Ripples & Waves: Walking Lake Huron
by Carol Trembath
Lakeside Publishing MI
Book review by Toby Berry
"Trees are the lungs of the earth."
This incredible story focuses on Mai, a fictitious Ojibway girl walking around Lake Huron with her family and Native Americans from various tribes. Mai and her new friend make dreamcatchers to share with others they meet along the way. Though fiction, the story is based on The Mother Earth Water Walkers, a real-life group of native women who circumnavigated the Great Lakes on foot starting in 2003. They did so to raise awareness about the condition of water in our country and the need to be good stewards. They also set out on their journeys to reunite tribes, which scattered after the white man came to North America.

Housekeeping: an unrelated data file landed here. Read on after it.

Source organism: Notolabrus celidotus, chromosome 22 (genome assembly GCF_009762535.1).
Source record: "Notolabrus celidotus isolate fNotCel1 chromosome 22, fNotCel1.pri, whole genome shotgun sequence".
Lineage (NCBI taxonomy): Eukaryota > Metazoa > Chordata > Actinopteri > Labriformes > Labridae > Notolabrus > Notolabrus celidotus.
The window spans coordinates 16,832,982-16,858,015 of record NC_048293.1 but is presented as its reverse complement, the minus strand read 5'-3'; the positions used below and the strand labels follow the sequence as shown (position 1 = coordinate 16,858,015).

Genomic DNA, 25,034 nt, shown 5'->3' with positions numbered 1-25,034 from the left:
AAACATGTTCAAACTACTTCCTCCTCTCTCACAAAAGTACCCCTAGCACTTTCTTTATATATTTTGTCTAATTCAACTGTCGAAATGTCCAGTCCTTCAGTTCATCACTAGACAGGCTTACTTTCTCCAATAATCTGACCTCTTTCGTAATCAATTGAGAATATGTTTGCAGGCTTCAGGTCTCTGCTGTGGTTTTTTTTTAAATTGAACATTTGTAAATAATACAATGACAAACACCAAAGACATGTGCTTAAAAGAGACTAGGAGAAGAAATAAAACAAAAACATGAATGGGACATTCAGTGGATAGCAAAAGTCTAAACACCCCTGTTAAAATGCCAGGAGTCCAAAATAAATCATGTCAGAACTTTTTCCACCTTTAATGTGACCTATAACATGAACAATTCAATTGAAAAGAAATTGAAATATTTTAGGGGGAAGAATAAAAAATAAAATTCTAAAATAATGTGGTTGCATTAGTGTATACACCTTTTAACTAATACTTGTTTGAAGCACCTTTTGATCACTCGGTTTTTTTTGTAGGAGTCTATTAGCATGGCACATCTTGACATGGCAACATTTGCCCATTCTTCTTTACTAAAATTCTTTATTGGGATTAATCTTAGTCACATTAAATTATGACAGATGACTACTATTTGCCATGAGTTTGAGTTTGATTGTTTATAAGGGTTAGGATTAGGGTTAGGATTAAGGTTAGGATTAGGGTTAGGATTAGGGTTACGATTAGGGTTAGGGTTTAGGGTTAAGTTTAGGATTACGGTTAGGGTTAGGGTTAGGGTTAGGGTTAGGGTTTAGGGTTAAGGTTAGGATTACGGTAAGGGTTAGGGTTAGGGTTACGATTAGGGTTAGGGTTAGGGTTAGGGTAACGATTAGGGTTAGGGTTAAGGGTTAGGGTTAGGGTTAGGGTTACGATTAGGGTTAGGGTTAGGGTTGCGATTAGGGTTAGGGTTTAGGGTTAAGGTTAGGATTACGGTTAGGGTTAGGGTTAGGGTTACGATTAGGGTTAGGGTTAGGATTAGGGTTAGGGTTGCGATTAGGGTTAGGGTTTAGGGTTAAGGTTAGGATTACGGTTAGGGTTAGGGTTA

This children's book is breathtaking. It is contemporary and historical at the same time, addressing the issues of native populations, clean water, the environment, history, art, climate change, friendship, activism, and education—all in 52 illustrated pages. All of the illustrations are colorful and professionally done, but those of the young Native American girls are standout drawings. The girls look full of hope and innocence, inspiring young readers to be like them in pursuit of friendship with other young people and Mother Earth.
The book is written at a third-grade reading level, but advanced second graders should be able to read it, as well, and it is also a perfect read-aloud book for first graders. This is a stellar book for contextual learning, including a map of Lake Huron, a reference section with resources regarding art (how to make dreamcatchers), environmentalism, diversity, and more. "It is about making connections and coming together . . . The earth is our home. Her creeks, streams and rivers flow into our lakes and oceans. Water connects us."
RECOMMENDED by the US Review